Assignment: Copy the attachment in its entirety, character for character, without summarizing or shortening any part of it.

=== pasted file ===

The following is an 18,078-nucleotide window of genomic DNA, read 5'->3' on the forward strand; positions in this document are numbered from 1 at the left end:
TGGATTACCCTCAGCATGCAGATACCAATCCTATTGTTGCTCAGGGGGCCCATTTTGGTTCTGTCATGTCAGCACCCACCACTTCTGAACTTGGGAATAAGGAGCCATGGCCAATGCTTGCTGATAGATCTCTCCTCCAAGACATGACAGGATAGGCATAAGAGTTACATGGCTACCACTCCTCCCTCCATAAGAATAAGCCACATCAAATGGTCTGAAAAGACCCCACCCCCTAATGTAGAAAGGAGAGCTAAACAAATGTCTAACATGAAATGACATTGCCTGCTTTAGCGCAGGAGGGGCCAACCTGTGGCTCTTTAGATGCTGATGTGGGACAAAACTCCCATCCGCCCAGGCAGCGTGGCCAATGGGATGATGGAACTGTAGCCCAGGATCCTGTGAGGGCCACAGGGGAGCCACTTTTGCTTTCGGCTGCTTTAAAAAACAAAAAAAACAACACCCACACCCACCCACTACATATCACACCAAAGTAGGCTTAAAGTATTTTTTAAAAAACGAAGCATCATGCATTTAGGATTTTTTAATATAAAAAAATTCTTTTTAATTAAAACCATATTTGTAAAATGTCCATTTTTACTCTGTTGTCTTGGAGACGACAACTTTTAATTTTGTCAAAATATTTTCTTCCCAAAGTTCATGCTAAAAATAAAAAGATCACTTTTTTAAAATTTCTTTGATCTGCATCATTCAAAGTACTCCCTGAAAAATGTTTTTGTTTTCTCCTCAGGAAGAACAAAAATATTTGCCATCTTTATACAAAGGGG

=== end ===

The following is an 18,078-nucleotide window of genomic DNA, read 5'->3' on the forward strand; positions in this document are numbered from 1 at the left end:
TGGATTACCCTCAGCATGCAGATACCAATCCTATTGTTGCTCAGGGGGCCCATTTTGGTTCTGTCATGTCAGCACCCACCACTTCTGAACTTGGGAATAAGGAGCCATGGCCAATGCTTGCTGATAGATCTCTCCTCCAAGACATGACAGGATAGGCATAAGAGTTACATGGCTACCACTCCTCCCTCCATAAGAATAAGCCACATCAAATGGTCTGAAAAGACCCCACCCCCTAATGTAGAAAGGAGAGCTAAACAAATGTCTAACATGAAATGACATTGCCTGCTTTAGCGCAGGAGGGGCCAACCTGTGGCTCTTTAGATGCTGATGTGGGACAAAACTCCCATCCGCCCAGGCAGCGTGGCCAATGGGATGATGGAACTGTAGCCCAGGATCCTGTGAGGGCCACAGGGGAGCCACTTTTGCTTTCGGCTGCTTTAAAAAACAAAAAAAACAACACCCACACCCACCCACTACATATCACACCAAAGTAGGCTTAAAGTATTTTTTAAAAAACGAAGCATCATGCATTTAGGATTTTTTAATATAAAAAAATTCTTTTTAATTAAAACCATATTTGTAAAATGTCCATTTTTACTCTGTTGTCTTGGAGACGACAACTTTTAATTTTGTCAAAATATTTTCTTCCCAAAGTTCATGCTAAAAATAAAAAGATCACTTTTTTAAAATTTCTTTGATCTGCATCATTCAAAGTACTCCCTGAAAAATGTTTTTGTTTTCTCCTCAGGAAGAACAAAAATATTTGCCATCTTTATACAAAGGGG